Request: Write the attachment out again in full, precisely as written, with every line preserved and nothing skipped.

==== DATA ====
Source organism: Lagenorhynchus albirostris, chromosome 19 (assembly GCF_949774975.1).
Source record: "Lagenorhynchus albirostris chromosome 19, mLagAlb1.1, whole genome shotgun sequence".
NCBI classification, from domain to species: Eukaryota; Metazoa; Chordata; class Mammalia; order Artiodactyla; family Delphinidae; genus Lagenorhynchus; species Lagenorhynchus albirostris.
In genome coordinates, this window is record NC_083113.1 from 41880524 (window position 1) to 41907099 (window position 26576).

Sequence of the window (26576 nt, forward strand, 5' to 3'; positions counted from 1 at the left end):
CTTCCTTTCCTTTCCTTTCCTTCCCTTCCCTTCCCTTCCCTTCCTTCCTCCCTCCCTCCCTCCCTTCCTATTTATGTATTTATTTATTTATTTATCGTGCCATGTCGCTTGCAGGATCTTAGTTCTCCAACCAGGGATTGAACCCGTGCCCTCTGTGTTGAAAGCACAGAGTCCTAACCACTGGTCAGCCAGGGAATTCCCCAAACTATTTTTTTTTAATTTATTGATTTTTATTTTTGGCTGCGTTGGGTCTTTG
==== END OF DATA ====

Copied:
Source organism: Lagenorhynchus albirostris, chromosome 19 (assembly GCF_949774975.1).
Source record: "Lagenorhynchus albirostris chromosome 19, mLagAlb1.1, whole genome shotgun sequence".
NCBI classification, from domain to species: Eukaryota; Metazoa; Chordata; class Mammalia; order Artiodactyla; family Delphinidae; genus Lagenorhynchus; species Lagenorhynchus albirostris.
In genome coordinates, this window is record NC_083113.1 from 41880524 (window position 1) to 41907099 (window position 26576).

Sequence of the window (26576 nt, forward strand, 5' to 3'; positions counted from 1 at the left end):
CTTCCTTTCCTTTCCTTTCCTTCCCTTCCCTTCCCTTCCCTTCCTTCCTCCCTCCCTCCCTCCCTTCCTATTTATGTATTTATTTATTTATTTATCGTGCCATGTCGCTTGCAGGATCTTAGTTCTCCAACCAGGGATTGAACCCGTGCCCTCTGTGTTGAAAGCACAGAGTCCTAACCACTGGTCAGCCAGGGAATTCCCCAAACTATTTTTTTTTAATTTATTGATTTTTATTTTTGGCTGCGTTGGGTCTTTG